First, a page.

The Health and Social Care Act 2012

Before the election of 2010 we were promised that a Conservative government would not bring about a top-down reorganisation of the NHS. So it came as a huge surprise shortly after the Coalition government was elected that well-developed plans emerged to completely transform the NHS in England through a new Health and Social Care Act (HSC Act). Although these plans had no political mandate, their scale was massive: the then Chief Executive of the NHS, David Nicholson famously described them as ‘visible from space’.

The Health and Social Care Act, driven by the Health Secretary at the time, Andrew Lansley, was eventually passed in 2012 (and came into effect in 2013) after a very difficult path through Parliament and despite huge opposition from health care workers; professional bodies like the Royal College of GPs and British Medical Association; trades unions; and service user organisations.

One of the reasons given for introducing the HSC Act was because of the financial issues facing the NHS and the huge pressure on its services, but the Act failed to address these. The government also said that the HSC Act was largely about increased patient choice and ‘putting GPs in the driving seat’ by giving them the job of commissioning (i.e. planning and buying) the majority of health services. Others saw the Act as primarily about providing the legal framework for fragmenting and privatising the NHS, and time is now confirming their fears.

The Act is a highly complex piece of legislation that, once enacted in April 2013:

  • Brought about a massive restructuring of the NHS, costing billions of pounds to introduce and extra billions to run because of the additional costs of operating the NHS as a market.
  • Abolished the Secretary of State for Health’s ‘duty to provide’ a national health service throughout England. This was the legal foundation of the NHS and of our rights and entitlement to health care. This duty has been replaced by a duty to promote a comprehensive health service – not the same thing at all.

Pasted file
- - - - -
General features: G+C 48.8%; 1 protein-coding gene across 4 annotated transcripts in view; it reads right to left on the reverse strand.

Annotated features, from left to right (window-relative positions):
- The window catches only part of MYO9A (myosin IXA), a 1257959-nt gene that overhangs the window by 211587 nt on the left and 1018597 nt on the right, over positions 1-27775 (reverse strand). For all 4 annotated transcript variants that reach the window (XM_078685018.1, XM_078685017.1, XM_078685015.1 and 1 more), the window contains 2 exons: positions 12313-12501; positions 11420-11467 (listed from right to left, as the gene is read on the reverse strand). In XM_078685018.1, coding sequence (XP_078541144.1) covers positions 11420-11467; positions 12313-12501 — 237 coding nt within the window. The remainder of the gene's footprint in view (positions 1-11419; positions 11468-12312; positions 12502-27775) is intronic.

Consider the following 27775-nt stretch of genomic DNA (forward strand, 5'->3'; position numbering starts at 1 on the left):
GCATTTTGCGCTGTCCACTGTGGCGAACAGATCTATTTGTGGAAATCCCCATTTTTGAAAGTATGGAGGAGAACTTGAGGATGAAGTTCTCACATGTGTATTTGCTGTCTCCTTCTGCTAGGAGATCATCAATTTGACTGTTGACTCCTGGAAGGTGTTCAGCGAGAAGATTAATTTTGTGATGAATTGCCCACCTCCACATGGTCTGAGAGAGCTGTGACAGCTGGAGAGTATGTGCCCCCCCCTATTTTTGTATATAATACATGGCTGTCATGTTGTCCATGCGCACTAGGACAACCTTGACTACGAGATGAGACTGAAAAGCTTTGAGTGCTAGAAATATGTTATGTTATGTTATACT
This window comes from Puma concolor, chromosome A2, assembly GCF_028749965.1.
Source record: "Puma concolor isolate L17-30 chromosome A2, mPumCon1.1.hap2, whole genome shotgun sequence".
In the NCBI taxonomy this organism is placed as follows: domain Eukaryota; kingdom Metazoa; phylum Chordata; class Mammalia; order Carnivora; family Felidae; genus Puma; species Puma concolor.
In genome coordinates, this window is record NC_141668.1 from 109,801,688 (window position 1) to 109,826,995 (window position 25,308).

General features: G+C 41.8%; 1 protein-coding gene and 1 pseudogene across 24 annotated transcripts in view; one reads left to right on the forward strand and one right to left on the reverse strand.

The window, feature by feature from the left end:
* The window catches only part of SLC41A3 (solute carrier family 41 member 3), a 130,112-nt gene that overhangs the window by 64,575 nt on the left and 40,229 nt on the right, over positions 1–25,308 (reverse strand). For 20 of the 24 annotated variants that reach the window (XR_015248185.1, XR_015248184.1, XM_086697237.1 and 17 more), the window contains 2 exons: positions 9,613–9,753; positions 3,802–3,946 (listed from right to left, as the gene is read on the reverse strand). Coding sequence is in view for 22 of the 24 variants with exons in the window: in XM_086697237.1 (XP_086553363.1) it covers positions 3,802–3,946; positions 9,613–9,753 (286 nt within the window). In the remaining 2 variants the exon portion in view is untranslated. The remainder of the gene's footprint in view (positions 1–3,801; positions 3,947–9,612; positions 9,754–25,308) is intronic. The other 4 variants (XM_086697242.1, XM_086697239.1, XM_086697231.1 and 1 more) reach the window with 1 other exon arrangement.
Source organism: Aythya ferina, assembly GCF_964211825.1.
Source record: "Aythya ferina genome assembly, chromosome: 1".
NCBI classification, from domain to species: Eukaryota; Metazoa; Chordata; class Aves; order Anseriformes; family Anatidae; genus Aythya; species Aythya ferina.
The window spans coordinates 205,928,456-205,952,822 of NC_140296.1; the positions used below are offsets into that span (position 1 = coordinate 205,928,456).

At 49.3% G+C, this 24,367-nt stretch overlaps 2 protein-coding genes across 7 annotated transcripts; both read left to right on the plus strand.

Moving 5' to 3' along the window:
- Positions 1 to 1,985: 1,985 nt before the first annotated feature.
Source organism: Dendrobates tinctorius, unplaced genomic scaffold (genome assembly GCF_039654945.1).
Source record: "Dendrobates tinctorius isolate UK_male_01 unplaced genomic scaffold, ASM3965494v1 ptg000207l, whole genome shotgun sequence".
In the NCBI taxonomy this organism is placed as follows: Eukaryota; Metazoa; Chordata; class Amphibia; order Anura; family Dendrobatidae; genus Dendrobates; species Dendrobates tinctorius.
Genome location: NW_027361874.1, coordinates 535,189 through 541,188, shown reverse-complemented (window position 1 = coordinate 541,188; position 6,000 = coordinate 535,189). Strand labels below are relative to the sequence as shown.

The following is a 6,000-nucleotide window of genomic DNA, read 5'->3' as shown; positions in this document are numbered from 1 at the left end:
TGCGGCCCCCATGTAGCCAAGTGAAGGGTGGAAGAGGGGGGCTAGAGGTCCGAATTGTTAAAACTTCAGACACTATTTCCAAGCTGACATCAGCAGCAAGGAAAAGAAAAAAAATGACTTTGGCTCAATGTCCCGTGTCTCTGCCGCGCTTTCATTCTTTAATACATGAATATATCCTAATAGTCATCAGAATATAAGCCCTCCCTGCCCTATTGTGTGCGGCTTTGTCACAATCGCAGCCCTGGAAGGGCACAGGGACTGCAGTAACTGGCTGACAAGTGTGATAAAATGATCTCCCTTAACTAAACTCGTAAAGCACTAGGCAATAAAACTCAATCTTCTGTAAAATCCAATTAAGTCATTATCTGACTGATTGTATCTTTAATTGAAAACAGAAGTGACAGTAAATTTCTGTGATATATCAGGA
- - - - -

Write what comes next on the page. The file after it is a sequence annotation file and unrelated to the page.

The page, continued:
• Removed day-to-day management from central government and passed it to NHS England, a non-governmental body that is largely unaccountable but has the power, without any mandate from the public, to completely restructure the NHS, including (as we can see from its Five Year Forward View) taking it in the direction of an insurance based healthcare system. Notably, the current chief executive of NHS England, Simon Stevens, previously worked for UnitedHealth, an American company dealing largely with private health insurance (see http://www.bbc.co.uk/news/health-24635890).
  • Abolished Primary Care Trusts (PCTs) and instead set up Clinical Commissioning Groups (CCGs), to be overseen by NHS England and given over 60% of the NHS commissioning budget to take on the highly complex task of commissioning health care services. CCGs were initially just concerned with commission acute (e.g. hospital) and community services, but more recently began taking on joint responsibility with NHS England for commissioning primary care (e.g. GP) services as well.

Their forerunners, PCTs, received about 80% of the NHS budget and were responsible for funding GPs as well as commissioning hospital and mental health services, either from NHS providers or the private sector. On the whole, PCTs mirrored Local Authorities in terms of the geographical areas they covered. In contrast, CCGs are not responsible for the health of a defined population: they are free to choose their patients, and it’s possible for a CCG to take on responsibility for some people living outside its area. This suggests that, in time, the patients for whom a CCG is responsible may be very different to the population living in their local area.